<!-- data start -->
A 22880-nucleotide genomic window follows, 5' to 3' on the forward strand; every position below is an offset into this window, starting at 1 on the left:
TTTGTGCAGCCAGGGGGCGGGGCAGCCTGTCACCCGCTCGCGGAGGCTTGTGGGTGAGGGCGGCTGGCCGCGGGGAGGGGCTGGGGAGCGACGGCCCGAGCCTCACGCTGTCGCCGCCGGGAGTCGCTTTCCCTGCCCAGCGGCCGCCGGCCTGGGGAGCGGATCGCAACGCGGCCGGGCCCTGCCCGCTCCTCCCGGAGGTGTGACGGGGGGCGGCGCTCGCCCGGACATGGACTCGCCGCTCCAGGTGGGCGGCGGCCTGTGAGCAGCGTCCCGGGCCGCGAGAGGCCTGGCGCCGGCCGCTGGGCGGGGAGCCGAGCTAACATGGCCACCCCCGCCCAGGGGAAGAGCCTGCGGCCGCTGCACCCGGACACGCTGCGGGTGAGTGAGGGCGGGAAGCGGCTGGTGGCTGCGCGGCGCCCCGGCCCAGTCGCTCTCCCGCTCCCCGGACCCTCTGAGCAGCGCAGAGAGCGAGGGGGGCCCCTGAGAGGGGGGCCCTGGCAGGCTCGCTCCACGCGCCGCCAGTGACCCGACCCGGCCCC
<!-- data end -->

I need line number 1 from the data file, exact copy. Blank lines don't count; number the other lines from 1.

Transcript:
A 22880-nucleotide genomic window follows, 5' to 3' on the forward strand; every position below is an offset into this window, starting at 1 on the left: